Eclipse road trip tips
Transportation officials are offering this tips on how to avoid trouble if you're on the road during the eclipse.
• Don't stop along the interstate or park on the shoulder during the event.
• Don't try to wear opaque eclipse glasses while operating a vehicle.
• Turn your headlights on.
• Use extra caution if your travels take you through a work zone during the eclipse.
• Watch out for pedestrians and bicyclists. People may be randomly parking and walking alongside the roadside during the time of the eclipse to get a good view.
• Prepare for extra congestion, especially on the interstates the day before, day of and day after the eclipse.
• If you're driving to your eclipse viewing destination, leave a day or two early and plan to come home a day or two after the eclipse. Hotels and campsites have been booked for months if not years, but you may be able to stay with a friend or find a place to park a trailer or RV.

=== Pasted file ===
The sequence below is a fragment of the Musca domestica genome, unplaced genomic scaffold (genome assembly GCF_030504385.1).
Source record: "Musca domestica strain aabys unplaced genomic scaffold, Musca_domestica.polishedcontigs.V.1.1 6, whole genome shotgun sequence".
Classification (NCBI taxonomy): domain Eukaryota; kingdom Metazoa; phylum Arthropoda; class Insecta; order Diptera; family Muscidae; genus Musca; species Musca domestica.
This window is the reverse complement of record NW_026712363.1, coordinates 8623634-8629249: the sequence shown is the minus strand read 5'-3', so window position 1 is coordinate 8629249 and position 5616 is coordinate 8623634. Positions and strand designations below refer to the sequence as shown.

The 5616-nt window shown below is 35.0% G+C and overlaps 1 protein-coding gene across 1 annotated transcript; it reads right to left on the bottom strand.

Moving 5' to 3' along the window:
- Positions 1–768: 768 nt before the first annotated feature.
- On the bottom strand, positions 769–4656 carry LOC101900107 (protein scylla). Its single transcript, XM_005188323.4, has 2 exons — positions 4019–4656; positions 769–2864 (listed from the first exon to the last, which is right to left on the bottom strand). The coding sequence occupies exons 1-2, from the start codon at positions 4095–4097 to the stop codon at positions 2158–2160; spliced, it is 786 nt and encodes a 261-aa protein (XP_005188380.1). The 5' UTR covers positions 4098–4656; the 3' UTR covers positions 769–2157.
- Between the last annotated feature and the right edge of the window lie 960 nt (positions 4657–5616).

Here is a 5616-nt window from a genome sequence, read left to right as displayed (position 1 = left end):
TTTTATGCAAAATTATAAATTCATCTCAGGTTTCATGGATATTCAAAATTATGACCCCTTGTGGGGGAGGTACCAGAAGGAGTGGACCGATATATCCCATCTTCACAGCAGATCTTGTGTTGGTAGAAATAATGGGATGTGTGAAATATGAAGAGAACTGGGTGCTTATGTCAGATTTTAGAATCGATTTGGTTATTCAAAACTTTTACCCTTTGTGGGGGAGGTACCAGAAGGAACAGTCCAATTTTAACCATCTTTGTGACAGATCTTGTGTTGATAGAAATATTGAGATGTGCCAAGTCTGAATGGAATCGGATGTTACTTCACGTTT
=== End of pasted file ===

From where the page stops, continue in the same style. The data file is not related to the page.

• Keep your gas tank at least half full. Smaller communities could experience fuel and/or food shortages. You don't want to be running on empty if you're stuck in bumper-to-bumper traffic because you'll likely run out of gas. Don't carry extra gasoline - it's flammable and could explode. It can also emit dangerous fumes. And with the surge in demand for gasoline and diesel, expect pump prices to climb before and after the eclipse. AAA's mobile app can help you find the cheapest gas in your area.
• Pack water and non-perishable food for all passengers and pets.